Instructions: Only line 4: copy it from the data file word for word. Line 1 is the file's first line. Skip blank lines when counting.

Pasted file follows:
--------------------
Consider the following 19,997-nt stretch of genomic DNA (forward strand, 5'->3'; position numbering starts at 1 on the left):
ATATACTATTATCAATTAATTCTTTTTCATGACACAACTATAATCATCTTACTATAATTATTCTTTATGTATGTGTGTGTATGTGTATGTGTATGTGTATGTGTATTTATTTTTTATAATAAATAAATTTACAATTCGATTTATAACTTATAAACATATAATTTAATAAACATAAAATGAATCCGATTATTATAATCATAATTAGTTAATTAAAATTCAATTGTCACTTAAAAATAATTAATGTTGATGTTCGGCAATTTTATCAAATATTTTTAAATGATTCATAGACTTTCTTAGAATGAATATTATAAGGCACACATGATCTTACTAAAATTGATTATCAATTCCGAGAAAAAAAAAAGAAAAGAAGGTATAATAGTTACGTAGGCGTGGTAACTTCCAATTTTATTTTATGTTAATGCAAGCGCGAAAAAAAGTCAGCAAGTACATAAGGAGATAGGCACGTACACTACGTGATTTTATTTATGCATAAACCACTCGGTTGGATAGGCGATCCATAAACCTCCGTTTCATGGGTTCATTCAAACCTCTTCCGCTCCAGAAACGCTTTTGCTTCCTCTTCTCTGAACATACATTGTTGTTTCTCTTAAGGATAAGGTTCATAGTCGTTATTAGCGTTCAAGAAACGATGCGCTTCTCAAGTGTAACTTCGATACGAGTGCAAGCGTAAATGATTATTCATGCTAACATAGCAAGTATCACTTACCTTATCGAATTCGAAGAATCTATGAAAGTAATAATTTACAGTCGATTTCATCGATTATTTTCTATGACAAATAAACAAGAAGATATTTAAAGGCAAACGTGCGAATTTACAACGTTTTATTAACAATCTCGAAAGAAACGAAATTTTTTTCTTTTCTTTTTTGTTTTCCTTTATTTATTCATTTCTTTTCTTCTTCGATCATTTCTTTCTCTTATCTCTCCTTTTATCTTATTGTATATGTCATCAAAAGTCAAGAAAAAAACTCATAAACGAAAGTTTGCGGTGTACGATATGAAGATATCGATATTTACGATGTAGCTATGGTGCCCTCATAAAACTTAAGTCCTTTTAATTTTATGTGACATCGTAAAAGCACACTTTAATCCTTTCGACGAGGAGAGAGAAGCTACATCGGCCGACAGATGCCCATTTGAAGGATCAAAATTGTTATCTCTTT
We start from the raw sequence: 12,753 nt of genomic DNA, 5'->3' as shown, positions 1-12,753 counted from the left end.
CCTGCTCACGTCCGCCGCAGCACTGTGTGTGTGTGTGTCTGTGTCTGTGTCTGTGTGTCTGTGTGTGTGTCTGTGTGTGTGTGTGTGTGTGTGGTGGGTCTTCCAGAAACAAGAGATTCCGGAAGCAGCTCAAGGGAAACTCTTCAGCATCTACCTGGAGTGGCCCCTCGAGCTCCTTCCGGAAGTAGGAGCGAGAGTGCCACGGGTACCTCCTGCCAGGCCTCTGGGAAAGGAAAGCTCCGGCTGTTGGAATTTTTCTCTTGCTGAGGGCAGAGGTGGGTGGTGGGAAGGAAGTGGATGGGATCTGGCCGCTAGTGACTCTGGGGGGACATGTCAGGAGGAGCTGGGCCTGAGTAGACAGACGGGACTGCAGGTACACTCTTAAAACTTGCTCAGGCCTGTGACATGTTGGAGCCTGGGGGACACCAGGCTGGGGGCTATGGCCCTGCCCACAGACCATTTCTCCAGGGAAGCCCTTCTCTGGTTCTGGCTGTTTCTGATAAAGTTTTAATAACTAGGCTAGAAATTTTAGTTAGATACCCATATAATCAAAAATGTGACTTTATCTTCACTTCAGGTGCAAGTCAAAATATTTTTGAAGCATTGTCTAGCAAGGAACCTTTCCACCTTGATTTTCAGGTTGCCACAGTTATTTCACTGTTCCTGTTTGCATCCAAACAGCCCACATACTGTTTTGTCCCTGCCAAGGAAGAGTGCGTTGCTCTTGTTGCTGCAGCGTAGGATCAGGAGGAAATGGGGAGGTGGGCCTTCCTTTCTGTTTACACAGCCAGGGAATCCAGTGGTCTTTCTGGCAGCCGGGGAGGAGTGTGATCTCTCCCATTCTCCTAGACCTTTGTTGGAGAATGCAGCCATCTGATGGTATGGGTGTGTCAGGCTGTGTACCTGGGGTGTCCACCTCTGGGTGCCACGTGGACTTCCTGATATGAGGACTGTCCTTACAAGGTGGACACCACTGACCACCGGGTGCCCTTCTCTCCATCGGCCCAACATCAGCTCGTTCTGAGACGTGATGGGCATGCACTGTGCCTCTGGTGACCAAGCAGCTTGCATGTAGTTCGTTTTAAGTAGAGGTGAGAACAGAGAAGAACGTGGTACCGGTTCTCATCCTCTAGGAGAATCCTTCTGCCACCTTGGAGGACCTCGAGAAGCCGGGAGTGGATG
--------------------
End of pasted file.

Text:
CCTGCTCACGTCCGCCGCAGCACTGTGTGTGTGTGTGTCTGTGTCTGTGTCTGTGTGTCTGTGTGTGTGTCTGTGTGTGTGTGTGTGTGTGTGGTGGGTCTTCCAGAAACAAGAGATTCCGGAAGCAGCTCAAGGGAAACTCTTCAGCATCTACCTGGAGTGGCCCCTCGAGCTCCTTCCGGAAGTAGGAGCGAGAGTGCCACGGGTACCTCCTGCCAGGCCTCTGGGAAAGGAAAGCTCCGGCTGTTGGAATTTTTCTCTTGCTGAGGGCAGAGGTGGGTGGTGGGAAGGAAGTGGATGGGATCTGGCCGCTAGTGACTCTGGGGGGACATGTCAGGAGGAGCTGGGCCTGAGTAGACAGACGGGACTGCAGGTACACTCTTAAAACTTGCTCAGGCCTGTGACATGTTGGAGCCTGGGGGACACCAGGCTGGGGGCTATGGCCCTGCCCACAGACCATTTCTCCAGGGAAGCCCTTCTCTGGTTCTGGCTGTTTCTGATAAAGTTTTAATAACTAGGCTAGAAATTTTAGTTAGATACCCATATAATCAAAAATGTGACTTTATCTTCACTTCAGGTGCAAGTCAAAATATTTTTGAAGCATTGTCTAGCAAGGAACCTTTCCACCTTGATTTTCAGGTTGCCACAGTTATTTCACTGTTCCTGTTTGCATCCAAACAGCCCACATACTGTTTTGTCCCTGCCAAGGAAGAGTGCGTTGCTCTTGTTGCTGCAGCGTAGGATCAGGAGGAAATGGGGAGGTGGGCCTTCCTTTCTGTTTACACAGCCAGGGAATCCAGTGGTCTTTCTGGCAGCCGGGGAGGAGTGTGATCTCTCCCATTCTCCTAGACCTTTGTTGGAGAATGCAGCCATCTGATGGTATGGGTGTGTCAGGCTGTGTACCTGGGGTGTCCACCTCTGGGTGCCACGTGGACTTCCTGATATGAGGACTGTCCTTACAAGGTGGACACCACTGACCACCGGGTGCCCTTCTCTCCATCGGCCCAACATCAGCTCGTTCTGAGACGTGATGGGCATGCACTGTGCCTCTGGTGACCAAGCAGCTTGCATGTAGTTCGTTTTAAGTAGAGGTGAGAACAGAGAAGAACGTGGTACCGGTTCTCATCCTCTAGGAGAATCCTTCTGCCACCTTGGAGGACCTCGAGAAGCCGGGAGTGGATG